On Playboy and Indonesia



Playboy sure is causing a stir in Indonesia.

Last week, the company published its first Indonesian edition — one that features no nudity — and possibly its last. That's because Indonesia's population, mostly Muslim, went nuts. Some folks whipped rocks at the Playboy building.

Indonesians fear that American values are being imported to their culture, and that their young woman may one day strut around in pumps and street-walker clothes, just as many of our young women are doing.

What's worse, they fear Hugh Hefner, now 80, might try to date them.

Well, my Indonesian friends, I don't blame you for your concern, but relax. Western ideas and values aren't so bad as they seem. Old Hef and his magazine offer a perfect example as to why.

As it goes, Hef was something of a loser when he was a teen. As kid of average looks, he was frustrated that girls ignored him. He decided to transform himself. He nicknamed himself — “Hef” — which is something normal men would never do. And he concocted a fantasy life in which he would be rich, worldly and the life of every party.

In 1953, Hef came out with the first issue of Playboy. It featured Marilynn Monroe and flew off the newsstands. Hef said America was repressed and his mission, which involved exploiting the male sex drive to make dough, was to set us free.

Over the next five decades, we really have been set free, too. Despite the fact that divorce, illegitimacy and single-parent households have soared over the years, old Hef says we're still repressed. He says he's still got lots of work to do.

He's doing his best, too. Though he's 80 years old, he's still living out the fantasy life he concocted when he was a teen. He shares a home with four bleach-blond women, his “girlfriends.” From what I've gathered in the few moments I spent watching their reality show, all four have a cumulative IQ of 100.

At this point you're probably wondering why I have cited Hef to explain why western values are not so bad. It's for this very simple reason. He represents our greatest value of all: freedom.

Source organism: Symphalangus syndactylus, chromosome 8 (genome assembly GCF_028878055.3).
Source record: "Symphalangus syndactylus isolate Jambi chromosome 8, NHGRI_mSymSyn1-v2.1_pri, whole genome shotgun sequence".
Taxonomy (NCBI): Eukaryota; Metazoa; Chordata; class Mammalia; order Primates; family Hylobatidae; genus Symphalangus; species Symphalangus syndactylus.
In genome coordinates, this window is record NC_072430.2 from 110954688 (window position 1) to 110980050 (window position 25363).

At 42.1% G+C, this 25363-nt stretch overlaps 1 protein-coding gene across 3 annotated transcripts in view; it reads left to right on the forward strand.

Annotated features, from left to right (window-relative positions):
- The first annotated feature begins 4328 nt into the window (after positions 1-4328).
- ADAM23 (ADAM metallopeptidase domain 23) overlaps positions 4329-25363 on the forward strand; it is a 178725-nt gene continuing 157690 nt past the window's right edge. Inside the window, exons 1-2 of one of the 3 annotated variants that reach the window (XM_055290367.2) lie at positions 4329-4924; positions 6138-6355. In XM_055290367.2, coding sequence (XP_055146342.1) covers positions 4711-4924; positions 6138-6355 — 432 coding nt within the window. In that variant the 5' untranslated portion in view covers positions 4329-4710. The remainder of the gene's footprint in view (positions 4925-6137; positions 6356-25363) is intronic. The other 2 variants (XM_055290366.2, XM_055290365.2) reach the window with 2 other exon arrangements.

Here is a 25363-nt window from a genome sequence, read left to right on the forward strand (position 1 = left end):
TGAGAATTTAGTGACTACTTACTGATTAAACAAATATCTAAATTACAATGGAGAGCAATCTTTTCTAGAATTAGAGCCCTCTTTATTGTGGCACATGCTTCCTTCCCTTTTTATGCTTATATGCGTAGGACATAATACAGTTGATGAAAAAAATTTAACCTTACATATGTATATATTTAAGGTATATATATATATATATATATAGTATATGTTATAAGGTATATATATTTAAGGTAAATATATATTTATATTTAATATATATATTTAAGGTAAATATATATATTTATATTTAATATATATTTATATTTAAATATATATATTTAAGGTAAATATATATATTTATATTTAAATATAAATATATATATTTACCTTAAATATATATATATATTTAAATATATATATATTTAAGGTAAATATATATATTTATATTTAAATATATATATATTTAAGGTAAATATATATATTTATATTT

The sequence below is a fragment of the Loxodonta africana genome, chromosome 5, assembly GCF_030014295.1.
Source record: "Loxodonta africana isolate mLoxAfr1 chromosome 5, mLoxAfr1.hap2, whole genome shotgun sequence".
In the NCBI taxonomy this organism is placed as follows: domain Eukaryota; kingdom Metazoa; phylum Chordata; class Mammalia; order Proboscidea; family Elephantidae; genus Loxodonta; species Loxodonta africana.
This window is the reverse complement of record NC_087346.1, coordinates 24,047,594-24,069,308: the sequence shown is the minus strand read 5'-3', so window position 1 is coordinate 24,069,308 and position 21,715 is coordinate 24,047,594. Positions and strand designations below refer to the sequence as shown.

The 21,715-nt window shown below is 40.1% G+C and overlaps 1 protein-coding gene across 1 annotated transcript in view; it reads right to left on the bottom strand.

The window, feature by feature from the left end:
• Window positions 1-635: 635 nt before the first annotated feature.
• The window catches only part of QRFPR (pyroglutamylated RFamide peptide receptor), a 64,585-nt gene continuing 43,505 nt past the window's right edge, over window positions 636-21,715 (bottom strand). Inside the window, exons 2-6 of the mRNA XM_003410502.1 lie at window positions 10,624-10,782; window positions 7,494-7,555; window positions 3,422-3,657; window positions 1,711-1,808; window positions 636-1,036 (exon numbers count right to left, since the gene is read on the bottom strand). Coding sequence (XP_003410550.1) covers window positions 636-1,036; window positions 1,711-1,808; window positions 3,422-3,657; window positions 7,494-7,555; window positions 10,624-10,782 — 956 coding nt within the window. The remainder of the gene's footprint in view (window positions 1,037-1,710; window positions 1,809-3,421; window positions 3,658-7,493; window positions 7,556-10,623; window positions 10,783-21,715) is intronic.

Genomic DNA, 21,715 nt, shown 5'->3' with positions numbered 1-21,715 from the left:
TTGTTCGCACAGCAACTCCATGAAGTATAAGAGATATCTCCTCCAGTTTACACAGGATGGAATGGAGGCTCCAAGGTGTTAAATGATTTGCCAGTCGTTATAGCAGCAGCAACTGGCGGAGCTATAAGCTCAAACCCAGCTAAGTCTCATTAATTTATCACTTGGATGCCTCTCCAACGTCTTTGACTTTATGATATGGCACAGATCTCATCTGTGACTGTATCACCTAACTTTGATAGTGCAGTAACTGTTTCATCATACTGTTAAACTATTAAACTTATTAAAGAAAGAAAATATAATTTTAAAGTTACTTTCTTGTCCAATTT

Look, only a culture that fully embraces freedom — real, genuine openness — can give life to a fellow such as Hef. In America, any man is free to be a fool. Any man is free to shun spirituality and inner beauty in exchange for worldliness and ego and babes and dough.

But our culture also allows a man to live a virtuous life, as my father has. My father married young and worked long and hard for his family. My father knows what it is like to love one woman, through good and bad, for nearly five decades — an experience Hef can never know.

I know some of you view America as the “Great Satan.” You do so because you judge us based on the worst of our movies and television shows and magazines. You judge us based on old fools like Hef, but you're not getting the full story.

Freedom opens the floodgates of everything that is bad in the human heart — greed and vanity and dishonesty — but it also opens the floodgates to everything that is good in the human heart, such as generosity and selflessness and integrity.

You can't restrict what you perceive to bad without restricting what is good.

That's the trick with freedom. It puts everything in the human heart out in the open on full display, and sometimes things can get pretty ugly.

Hey, many of us don't like Jerry Springer or Madonna or a host of other stupid and banal things our culture produces, so we simply turn them off. A lot of us have turned off old Hef, too. He's become a caricature of himself, an old goof.

Throwing rocks at his building in Jakarta isn't going to harm him. Besides, he's got bigger worries. He's an 80-year-old man with four young girlfriends to keep happy.

Isn't that punishment enough?

(This article appears courtesy of Tom Purcell. His articles are available at www.TomPurcell.com. He is available at TomPurcell@aol.com.)

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